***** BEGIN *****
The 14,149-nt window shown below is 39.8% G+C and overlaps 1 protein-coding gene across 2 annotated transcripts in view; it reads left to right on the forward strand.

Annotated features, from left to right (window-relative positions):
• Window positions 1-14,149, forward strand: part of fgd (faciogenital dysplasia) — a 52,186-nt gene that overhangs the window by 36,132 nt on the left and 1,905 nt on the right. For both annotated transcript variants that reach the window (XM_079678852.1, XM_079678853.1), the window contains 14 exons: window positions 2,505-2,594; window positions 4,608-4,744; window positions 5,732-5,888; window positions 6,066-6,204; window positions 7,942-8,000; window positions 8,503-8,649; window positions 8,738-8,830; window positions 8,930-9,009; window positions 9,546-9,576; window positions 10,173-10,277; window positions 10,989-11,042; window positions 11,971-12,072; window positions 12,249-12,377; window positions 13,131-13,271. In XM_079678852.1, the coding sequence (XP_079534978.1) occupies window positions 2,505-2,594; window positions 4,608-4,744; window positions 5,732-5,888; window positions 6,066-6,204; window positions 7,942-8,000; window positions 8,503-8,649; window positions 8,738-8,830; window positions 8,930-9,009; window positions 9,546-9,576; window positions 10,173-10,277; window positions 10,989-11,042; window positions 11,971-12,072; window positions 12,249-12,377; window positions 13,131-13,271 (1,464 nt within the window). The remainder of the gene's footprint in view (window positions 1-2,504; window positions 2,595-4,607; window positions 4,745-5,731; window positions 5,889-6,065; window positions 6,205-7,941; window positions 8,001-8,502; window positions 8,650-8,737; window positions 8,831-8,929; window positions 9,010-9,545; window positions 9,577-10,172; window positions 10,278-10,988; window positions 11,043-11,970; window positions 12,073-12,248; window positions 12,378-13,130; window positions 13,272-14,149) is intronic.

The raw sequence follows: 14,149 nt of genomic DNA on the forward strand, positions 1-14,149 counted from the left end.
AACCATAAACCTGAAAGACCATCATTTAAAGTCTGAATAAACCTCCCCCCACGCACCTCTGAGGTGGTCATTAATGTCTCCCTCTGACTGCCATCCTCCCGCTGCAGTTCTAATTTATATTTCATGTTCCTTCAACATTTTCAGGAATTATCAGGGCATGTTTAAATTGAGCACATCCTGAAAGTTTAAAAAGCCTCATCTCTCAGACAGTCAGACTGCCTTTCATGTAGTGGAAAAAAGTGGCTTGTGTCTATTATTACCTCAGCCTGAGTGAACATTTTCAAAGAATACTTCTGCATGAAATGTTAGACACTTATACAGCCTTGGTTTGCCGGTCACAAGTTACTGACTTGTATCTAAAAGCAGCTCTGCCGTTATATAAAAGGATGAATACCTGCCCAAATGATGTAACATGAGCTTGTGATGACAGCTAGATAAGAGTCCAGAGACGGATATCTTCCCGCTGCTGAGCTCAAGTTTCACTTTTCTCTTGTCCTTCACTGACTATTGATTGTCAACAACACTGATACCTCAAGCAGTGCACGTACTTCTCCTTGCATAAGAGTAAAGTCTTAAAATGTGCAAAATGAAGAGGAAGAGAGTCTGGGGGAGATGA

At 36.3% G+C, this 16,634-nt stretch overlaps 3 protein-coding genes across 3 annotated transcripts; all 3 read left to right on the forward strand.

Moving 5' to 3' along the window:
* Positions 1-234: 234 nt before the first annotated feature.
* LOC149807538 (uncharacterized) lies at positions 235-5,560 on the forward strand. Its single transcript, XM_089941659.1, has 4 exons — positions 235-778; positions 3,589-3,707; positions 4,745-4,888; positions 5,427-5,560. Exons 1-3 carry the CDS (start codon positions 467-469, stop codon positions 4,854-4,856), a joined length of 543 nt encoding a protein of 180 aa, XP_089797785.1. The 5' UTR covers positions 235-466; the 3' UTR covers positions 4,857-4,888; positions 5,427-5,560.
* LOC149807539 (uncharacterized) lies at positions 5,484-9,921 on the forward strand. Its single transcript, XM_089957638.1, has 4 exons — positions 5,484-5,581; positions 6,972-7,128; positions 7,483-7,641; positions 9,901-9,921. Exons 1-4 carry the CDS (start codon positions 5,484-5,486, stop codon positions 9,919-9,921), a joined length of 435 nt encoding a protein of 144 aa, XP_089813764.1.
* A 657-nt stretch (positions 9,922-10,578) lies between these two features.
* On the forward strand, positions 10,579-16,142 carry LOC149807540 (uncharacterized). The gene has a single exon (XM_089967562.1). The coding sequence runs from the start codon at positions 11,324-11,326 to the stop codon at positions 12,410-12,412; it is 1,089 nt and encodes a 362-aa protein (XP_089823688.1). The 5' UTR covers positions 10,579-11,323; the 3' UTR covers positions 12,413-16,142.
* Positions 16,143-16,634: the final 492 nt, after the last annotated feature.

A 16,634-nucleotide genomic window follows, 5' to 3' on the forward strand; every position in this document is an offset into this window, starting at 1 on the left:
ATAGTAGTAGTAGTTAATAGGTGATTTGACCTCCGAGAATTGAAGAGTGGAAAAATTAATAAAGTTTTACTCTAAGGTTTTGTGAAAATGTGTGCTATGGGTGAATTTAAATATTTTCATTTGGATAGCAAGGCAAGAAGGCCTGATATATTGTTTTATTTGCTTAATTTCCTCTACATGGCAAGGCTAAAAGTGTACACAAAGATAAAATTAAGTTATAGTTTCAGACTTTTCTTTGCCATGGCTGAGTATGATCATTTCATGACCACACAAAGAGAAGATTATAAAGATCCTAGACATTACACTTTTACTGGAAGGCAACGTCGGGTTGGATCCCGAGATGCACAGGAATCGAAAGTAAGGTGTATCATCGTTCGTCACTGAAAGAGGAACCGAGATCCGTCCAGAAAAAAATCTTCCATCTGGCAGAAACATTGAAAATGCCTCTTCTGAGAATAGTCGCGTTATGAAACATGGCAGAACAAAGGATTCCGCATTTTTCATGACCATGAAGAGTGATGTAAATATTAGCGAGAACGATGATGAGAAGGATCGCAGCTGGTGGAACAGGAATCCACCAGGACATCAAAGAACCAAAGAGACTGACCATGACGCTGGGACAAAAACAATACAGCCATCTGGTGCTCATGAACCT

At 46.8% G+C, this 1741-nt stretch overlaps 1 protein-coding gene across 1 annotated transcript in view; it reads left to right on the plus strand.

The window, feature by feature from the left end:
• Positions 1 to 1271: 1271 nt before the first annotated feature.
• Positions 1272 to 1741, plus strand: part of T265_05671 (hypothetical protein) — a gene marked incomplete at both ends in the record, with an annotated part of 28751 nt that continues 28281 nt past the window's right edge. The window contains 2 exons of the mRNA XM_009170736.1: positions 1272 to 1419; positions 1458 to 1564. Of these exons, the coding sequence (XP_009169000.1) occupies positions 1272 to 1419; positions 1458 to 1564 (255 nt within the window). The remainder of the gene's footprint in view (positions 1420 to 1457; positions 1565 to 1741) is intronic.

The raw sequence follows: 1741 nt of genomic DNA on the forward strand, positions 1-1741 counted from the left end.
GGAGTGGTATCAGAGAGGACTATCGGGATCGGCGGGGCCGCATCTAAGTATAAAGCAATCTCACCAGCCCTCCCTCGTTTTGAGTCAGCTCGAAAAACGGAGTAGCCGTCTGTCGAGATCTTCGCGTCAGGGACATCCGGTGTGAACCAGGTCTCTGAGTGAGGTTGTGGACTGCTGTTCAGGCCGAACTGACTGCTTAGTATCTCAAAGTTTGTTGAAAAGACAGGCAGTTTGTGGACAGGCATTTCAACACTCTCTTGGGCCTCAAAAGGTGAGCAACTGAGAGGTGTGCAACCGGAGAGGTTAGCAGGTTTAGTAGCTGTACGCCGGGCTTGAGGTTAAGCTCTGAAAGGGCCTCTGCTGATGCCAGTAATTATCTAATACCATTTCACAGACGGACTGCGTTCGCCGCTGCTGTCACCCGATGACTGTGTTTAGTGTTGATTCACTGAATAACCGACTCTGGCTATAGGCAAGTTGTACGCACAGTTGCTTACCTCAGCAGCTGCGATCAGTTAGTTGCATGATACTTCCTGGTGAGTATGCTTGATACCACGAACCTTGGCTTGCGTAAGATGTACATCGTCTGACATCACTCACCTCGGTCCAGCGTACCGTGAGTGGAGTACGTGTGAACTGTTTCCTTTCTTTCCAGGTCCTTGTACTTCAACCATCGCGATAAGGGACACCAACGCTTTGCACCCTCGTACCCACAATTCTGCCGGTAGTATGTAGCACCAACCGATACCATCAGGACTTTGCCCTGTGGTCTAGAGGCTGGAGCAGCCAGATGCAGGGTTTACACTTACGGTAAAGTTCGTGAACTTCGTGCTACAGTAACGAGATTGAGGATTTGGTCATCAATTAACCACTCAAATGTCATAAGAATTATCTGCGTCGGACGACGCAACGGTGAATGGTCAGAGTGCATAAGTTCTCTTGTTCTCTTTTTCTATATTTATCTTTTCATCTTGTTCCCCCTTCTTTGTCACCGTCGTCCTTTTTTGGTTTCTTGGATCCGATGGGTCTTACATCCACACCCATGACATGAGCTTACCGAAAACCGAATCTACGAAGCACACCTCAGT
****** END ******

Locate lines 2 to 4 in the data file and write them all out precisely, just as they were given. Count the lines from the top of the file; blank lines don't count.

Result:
Annotated features, from left to right (window-relative positions):
• Window positions 1-14,149, forward strand: part of fgd (faciogenital dysplasia) — a 52,186-nt gene that overhangs the window by 36,132 nt on the left and 1,905 nt on the right. For both annotated transcript variants that reach the window (XM_079678852.1, XM_079678853.1), the window contains 14 exons: window positions 2,505-2,594; window positions 4,608-4,744; window positions 5,732-5,888; window positions 6,066-6,204; window positions 7,942-8,000; window positions 8,503-8,649; window positions 8,738-8,830; window positions 8,930-9,009; window positions 9,546-9,576; window positions 10,173-10,277; window positions 10,989-11,042; window positions 11,971-12,072; window positions 12,249-12,377; window positions 13,131-13,271. In XM_079678852.1, the coding sequence (XP_079534978.1) occupies window positions 2,505-2,594; window positions 4,608-4,744; window positions 5,732-5,888; window positions 6,066-6,204; window positions 7,942-8,000; window positions 8,503-8,649; window positions 8,738-8,830; window positions 8,930-9,009; window positions 9,546-9,576; window positions 10,173-10,277; window positions 10,989-11,042; window positions 11,971-12,072; window positions 12,249-12,377; window positions 13,131-13,271 (1,464 nt within the window). The remainder of the gene's footprint in view (window positions 1-2,504; window positions 2,595-4,607; window positions 4,745-5,731; window positions 5,889-6,065; window positions 6,205-7,941; window positions 8,001-8,502; window positions 8,650-8,737; window positions 8,831-8,929; window positions 9,010-9,545; window positions 9,577-10,172; window positions 10,278-10,988; window positions 11,043-11,970; window positions 12,073-12,248; window positions 12,378-13,130; window positions 13,272-14,149) is intronic.

The raw sequence follows: 14,149 nt of genomic DNA on the forward strand, positions 1-14,149 counted from the left end.